Stress-Testing the System:
Democracy and Our Human Lives

Well, it looks like the 2020 presidential election season is limping to a close. And so far, I guess we are the winners! On Nov. 25, Alexander Burns makes the following observation on page one of The New York Times: “As President Trump’s efforts to overturn the 2020 election have steadily disintegrated, the country appears to have escaped a doomsday scenario in the campaign’s epilogue: Since Nov. 3, there have been no tanks in the streets or widespread civil unrest, no brazen intervention by the judiciary or a partisan state legislature. So far, the center has held and we are not flying apart at the seams as a country.” (See lead photo.)

My younger son Kevin is a Professor of Public Policy and Political Science at the University of California, Riverside. (See below for a photo taken of Kevin as Interim Dean of Arts and Science at the University, and a couple of photos of the campus.) So of course he is the family’s go-to guy for all things political. And we have chatted frequently in recent days about the unfolding post-election scene and what to make of it all. He wrote the following to me in a Nov. 17 email:

For several generations now our country has prospered and really has not faced an existential threat to our government or our way of life. As a result, I think we have come to take the existence and stability of our democracy for granted. It is appropriate to be alarmed by the Trump administration’s assaults on our democratic institutions, including things like enlisting the Department of Justice or foreign powers to investigate political opponents, or using Federal troops to suppress peaceful protests, or resisting the peaceful transition of power. But I always tell my students that our democracy has a strong foundation and because of that it will only be strengthened from being challenged, and once Trump is no longer in power it will be easier to think about ways to improve our institutions and make our democracy even better going forward.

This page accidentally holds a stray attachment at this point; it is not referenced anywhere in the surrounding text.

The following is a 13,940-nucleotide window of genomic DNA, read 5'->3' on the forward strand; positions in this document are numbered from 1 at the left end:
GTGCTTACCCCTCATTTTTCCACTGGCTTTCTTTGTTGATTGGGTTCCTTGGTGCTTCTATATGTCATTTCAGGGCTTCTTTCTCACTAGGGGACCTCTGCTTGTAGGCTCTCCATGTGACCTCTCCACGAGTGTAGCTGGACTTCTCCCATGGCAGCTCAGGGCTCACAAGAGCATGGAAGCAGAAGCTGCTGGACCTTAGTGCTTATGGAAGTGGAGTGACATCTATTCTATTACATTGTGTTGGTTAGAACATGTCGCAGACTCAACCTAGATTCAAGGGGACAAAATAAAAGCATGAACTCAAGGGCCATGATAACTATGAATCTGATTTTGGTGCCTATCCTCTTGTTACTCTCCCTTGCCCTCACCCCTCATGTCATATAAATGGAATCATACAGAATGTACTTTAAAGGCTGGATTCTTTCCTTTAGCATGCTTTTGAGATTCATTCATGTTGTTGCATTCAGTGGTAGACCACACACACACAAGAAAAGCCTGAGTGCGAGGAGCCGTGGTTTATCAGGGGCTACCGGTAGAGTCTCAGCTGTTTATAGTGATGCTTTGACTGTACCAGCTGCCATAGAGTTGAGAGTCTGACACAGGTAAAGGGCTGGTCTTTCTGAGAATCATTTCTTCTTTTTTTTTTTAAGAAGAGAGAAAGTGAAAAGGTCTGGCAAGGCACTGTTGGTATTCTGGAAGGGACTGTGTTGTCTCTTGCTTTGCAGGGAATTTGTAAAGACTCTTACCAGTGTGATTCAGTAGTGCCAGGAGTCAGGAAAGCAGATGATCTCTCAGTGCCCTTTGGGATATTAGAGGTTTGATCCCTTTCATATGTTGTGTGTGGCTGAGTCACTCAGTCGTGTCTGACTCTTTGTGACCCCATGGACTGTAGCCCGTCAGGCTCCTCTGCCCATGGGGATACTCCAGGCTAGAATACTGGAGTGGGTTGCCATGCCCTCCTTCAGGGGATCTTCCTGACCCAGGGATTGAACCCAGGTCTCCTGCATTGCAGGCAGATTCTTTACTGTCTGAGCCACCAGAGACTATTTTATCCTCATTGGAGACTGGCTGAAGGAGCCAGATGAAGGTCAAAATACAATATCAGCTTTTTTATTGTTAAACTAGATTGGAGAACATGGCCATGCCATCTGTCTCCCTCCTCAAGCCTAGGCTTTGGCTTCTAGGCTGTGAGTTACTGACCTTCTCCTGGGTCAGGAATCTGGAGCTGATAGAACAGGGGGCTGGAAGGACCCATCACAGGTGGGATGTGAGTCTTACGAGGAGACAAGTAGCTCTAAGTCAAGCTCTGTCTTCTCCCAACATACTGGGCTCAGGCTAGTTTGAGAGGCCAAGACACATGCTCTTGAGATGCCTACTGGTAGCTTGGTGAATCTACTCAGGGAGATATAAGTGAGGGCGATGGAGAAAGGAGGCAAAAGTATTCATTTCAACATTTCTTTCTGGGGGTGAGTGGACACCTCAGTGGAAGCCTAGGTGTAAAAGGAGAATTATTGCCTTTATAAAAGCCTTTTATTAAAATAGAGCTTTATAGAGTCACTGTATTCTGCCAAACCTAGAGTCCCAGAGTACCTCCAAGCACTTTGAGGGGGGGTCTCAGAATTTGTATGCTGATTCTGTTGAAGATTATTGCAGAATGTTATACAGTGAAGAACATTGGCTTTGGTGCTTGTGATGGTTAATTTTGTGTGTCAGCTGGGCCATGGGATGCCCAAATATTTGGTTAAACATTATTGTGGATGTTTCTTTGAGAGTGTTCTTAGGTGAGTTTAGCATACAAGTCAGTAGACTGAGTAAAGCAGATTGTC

In a FaceTime call shortly before his email, Kevin told me it is important for our democracy to be challenged once in a while in order for folks to be confronted with what is happening and to realize their deepest values in our form of government. That is, when our democracy is threatened, we are brought up short and are forced to realize what is important in our political system and our constitutional vision, allowing us to thrive over our history.

And thinking about all that, I also noted that in a way, this is a metaphor for our human existence. That is, it is primarily in times of challenge in our lives – a scary diagnosis, being fired or otherwise being suddenly out of work, losing a spouse, etc. – the challenges of a human life – these crises that we meet face-to-face can clarify our priorities and push us to sort through what really matters in our lives. In fact, at least one philosopher has said something to the effect that crises are necessary for full human growth.